Can I Syndicate my patent?
To be able to syndicate your patent you must have lodged your patent in your country, received a Publication date within the previous 3 to 6 months and have either lodged a Patent Co-operation Treaty (PCT) that has not expired or are in the process of lodging a PCT or have the option to lodge a PCT.
Patent Syndication is possible without a PCT or after the PCT has expired however there are limitations to the options and effectiveness of the Patent Syndication
What type of patents can be syndicated?
Any type of patent can be syndicated providing it does not require federal regulation (i.e. gambling, firearms, etc.).
How many countries can I syndicate my patent in?
The restrictions to the number of countries include where you can syndicate your patent are whether syndicator is available in the country to manage the syndication process, whether your patent draws sufficient shareholders to commence the syndication process or whether you deem a country is not commercially viable to syndicate in.
How much equity in my patent do I retain?
The equity retained in each syndication by the patent owner can be negotiated and will be influenced by many factors including the value of the patent, the costs associated with filing the patent in the country of syndication (including any translation costs) and the goals and resources of the patent owner.
What is the Patent Cooperation Treaty (PCT)?
The Patent Co-operation Treaty (PCT) is an international treaty and provides a unified and simple patent application procedure for filing for patent protection in multiple countries simultaneously (as at October 2103 there are 148 contracting countries or states to the PCT).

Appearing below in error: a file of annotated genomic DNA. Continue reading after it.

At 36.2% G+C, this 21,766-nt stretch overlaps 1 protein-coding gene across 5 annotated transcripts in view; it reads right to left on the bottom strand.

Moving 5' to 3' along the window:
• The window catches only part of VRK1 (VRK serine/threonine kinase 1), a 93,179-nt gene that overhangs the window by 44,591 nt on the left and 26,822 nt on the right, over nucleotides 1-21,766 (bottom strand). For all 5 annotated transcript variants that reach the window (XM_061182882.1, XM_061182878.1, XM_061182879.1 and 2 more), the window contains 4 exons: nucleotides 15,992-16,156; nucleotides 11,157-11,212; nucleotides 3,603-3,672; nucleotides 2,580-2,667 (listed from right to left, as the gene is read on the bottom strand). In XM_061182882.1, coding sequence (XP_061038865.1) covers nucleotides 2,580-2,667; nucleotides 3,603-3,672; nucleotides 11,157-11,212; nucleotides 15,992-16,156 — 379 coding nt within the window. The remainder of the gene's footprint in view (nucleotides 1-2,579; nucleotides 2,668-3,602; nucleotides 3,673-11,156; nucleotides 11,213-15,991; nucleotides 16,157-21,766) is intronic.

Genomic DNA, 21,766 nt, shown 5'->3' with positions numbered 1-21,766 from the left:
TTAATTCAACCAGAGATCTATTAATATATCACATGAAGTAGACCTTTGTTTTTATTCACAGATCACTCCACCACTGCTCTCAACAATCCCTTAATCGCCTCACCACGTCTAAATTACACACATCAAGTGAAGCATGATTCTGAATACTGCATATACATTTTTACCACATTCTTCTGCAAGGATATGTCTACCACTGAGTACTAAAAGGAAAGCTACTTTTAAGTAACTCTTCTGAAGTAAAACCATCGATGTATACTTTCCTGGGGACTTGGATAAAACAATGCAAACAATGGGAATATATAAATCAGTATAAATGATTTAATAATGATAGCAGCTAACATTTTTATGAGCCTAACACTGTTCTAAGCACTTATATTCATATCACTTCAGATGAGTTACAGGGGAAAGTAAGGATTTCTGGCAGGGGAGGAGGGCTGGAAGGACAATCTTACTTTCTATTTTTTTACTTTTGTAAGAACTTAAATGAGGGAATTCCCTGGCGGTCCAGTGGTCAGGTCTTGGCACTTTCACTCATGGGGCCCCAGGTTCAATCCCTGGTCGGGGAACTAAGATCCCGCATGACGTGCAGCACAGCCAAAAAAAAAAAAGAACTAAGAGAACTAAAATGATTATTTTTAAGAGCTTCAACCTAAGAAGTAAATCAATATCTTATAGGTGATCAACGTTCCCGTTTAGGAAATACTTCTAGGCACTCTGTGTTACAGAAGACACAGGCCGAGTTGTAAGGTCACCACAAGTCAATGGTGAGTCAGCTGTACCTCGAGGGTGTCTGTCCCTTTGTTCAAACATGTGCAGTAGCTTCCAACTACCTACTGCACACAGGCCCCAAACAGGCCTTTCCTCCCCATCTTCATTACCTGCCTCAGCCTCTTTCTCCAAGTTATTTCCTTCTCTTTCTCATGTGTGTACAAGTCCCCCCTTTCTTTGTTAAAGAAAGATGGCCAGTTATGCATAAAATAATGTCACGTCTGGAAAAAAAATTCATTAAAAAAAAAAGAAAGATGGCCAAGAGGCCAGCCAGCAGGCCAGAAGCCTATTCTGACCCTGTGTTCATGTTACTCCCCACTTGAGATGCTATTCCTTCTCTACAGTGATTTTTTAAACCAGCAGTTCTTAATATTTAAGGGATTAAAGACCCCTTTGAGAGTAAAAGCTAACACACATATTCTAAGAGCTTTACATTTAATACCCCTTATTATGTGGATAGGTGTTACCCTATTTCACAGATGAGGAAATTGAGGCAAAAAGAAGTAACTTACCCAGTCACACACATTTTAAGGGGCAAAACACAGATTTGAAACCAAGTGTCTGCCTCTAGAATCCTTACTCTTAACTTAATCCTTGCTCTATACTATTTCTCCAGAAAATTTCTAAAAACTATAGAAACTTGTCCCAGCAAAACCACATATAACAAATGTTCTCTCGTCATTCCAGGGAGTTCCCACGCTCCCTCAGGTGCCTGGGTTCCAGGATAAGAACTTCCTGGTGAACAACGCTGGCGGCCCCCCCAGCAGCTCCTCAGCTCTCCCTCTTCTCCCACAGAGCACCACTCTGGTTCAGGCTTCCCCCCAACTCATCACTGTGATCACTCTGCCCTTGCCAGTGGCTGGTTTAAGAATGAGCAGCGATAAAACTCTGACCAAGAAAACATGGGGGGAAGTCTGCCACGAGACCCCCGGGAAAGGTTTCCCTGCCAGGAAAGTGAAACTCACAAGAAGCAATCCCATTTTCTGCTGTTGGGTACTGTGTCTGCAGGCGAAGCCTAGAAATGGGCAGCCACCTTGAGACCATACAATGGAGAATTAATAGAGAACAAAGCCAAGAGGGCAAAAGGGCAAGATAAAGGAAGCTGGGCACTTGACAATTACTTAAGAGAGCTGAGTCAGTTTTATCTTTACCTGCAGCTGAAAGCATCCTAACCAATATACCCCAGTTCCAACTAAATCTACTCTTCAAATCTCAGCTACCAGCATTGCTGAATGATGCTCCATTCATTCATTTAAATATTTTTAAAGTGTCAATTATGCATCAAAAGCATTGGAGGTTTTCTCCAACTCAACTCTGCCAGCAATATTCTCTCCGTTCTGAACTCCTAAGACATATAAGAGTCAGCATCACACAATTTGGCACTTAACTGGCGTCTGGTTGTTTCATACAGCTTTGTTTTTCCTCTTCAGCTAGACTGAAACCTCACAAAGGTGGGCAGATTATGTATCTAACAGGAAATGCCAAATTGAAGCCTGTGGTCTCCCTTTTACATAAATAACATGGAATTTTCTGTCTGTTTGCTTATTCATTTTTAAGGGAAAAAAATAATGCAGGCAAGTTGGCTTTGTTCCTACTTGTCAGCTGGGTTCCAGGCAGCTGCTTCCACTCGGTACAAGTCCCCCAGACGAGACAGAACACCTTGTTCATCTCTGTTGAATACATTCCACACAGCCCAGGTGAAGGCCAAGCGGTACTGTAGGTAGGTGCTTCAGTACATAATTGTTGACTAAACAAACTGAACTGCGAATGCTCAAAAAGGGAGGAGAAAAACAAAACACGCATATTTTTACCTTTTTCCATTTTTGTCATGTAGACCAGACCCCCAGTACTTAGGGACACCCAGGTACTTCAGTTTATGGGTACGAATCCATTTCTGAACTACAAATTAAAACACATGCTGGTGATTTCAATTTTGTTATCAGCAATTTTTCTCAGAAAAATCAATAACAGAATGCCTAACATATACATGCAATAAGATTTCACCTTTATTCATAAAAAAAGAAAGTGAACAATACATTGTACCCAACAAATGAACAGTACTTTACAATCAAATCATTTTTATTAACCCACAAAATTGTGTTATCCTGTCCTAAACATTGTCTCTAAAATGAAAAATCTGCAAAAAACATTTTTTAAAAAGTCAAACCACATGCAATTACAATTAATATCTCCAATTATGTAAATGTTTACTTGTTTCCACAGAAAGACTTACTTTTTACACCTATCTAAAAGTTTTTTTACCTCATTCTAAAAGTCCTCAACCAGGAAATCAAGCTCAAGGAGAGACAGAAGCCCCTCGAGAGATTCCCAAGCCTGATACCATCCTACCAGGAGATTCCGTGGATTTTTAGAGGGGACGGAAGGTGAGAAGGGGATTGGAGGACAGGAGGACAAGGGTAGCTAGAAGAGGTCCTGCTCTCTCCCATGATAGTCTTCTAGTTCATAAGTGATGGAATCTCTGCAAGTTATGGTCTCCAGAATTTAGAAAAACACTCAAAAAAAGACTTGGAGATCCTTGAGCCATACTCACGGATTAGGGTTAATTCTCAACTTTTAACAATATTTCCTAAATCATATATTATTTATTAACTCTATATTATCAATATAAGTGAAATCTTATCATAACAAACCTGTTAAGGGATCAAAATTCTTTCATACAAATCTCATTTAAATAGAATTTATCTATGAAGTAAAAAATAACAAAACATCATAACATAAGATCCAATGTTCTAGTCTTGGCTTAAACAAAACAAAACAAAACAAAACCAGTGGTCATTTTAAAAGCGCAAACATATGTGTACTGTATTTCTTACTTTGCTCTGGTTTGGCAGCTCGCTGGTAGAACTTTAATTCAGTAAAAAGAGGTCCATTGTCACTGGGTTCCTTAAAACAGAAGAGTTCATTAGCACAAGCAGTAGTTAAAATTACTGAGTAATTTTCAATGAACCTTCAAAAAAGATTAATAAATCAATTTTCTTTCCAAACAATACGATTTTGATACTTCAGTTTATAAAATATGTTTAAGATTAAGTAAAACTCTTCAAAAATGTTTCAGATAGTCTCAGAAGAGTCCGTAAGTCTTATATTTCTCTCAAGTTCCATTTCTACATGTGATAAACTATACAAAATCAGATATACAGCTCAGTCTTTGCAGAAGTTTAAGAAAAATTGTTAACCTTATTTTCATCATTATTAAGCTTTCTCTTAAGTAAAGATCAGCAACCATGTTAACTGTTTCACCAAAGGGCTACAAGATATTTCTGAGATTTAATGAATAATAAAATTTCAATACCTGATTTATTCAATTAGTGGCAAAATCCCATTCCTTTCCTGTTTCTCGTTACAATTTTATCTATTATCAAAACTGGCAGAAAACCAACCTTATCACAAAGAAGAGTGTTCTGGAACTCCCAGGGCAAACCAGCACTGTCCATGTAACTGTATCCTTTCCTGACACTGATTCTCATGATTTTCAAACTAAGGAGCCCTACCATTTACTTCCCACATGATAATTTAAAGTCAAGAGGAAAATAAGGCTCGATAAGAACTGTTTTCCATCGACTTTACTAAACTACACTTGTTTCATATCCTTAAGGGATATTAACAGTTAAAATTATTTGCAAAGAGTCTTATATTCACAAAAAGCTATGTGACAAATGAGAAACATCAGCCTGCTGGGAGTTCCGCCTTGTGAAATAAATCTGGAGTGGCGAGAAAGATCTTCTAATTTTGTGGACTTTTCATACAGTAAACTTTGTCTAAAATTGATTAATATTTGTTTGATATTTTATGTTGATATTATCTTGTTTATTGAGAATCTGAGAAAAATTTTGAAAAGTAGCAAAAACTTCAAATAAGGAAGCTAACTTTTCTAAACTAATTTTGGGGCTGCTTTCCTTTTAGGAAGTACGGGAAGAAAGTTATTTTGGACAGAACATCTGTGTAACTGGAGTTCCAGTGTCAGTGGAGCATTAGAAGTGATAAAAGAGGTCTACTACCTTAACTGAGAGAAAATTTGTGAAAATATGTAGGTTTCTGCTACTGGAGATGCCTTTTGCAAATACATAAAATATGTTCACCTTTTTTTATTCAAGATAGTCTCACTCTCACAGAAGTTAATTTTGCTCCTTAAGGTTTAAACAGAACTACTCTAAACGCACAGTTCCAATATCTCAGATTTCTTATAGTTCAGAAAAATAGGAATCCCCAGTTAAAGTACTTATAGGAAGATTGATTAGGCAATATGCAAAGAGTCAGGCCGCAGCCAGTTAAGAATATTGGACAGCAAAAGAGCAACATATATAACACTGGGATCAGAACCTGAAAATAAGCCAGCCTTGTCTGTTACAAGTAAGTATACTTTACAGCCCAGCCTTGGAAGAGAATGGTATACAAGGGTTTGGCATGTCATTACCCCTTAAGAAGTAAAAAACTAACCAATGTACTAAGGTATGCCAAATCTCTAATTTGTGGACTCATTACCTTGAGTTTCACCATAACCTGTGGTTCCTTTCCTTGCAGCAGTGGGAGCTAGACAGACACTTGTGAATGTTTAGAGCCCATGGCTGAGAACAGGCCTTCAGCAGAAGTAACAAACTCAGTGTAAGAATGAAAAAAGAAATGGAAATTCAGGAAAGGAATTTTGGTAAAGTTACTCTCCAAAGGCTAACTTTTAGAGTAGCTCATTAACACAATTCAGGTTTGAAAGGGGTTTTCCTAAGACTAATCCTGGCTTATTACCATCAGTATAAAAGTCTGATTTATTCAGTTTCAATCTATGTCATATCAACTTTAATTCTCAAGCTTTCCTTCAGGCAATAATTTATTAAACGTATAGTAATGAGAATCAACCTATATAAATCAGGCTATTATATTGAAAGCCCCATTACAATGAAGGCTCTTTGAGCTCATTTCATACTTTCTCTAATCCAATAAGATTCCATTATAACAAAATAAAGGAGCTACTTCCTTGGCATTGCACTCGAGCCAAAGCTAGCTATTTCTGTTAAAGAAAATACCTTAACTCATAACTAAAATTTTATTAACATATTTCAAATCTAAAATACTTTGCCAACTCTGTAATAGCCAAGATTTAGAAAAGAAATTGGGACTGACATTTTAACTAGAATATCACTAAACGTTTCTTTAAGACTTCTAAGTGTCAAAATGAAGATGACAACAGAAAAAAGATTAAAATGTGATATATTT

The National Stage is where the applicant starts to pursue the grant of their patents directly before the national (or regional) patent Offices of the countries in which they want to obtain patent protection. Depending upon the country the National stage must commence within 30/31 months of the patent priority application (N.B. some countries may allow time extensions with payment of applicable fees)
A PCT application does not itself result in the grant of a patent. The granting or rejection of the patent is according to applicable law, in each country in which a patent is filed.
Whichever option is chosen, the inventor / patent owner will end up with a separate patent application in each county.
The main benefits to an inventor / patent owner of obtaining a PCT are;
- It is a simplified process of filing patent applications in a large number of countries (contracting states)
- It provides an extended time frame (up to 18 months) for the inventor to evaluate whether to seek protection in foreign countries and if so, to appoint local patent agents in each foreign country, to prepare the necessary translations and to pay the national fee.
- The priority date of the original patent application in the inventors’ / patent owner’s country is claimed in each country that is a contracting state to the Patent Cooperation Treaty providing the PCT is lodged within 30/31 months after the initial filing date.
Further details on the PCT are available from WIPO
I am a startup/inventor with no revenue. Can I Syndicate my Patent?
Yes, provided you have lodged the patent in your country, received a Publication date within the previous 3 to 6 months and have either lodged a Patent Co-operation Treaty (PCT) that has not expired or are in the process of lodging a PCT or have the option to lodge a PCT. N.B. The Patent Syndication system does not guarantee that your patent will be syndicated in the countries that you have chosen or that your patent will be a commercial success.
Are there any legal requirements to become a Patent Syndicator?
The legal requirements to become a syndicator may vary in each country and economic zone. If you are considering becoming a syndicator it is your responsibility to perform the necessary due diligence to ensure that you are compliant with the rules, regulations and laws governing the country or economic zone you will operating as a syndicator in.
What Are The Risks Involved With Being A Shareholder of a Patent Syndication?
The risks associated with patent syndication shares are similar in nature to investing in any investment open to market forces. One should make such investigations as it deems necessary to arrive at an independent evaluation of any patent syndication investment, and should consult its own legal counsel and financial, accounting, regulatory and tax advisors to evaluate whether to make such an investment.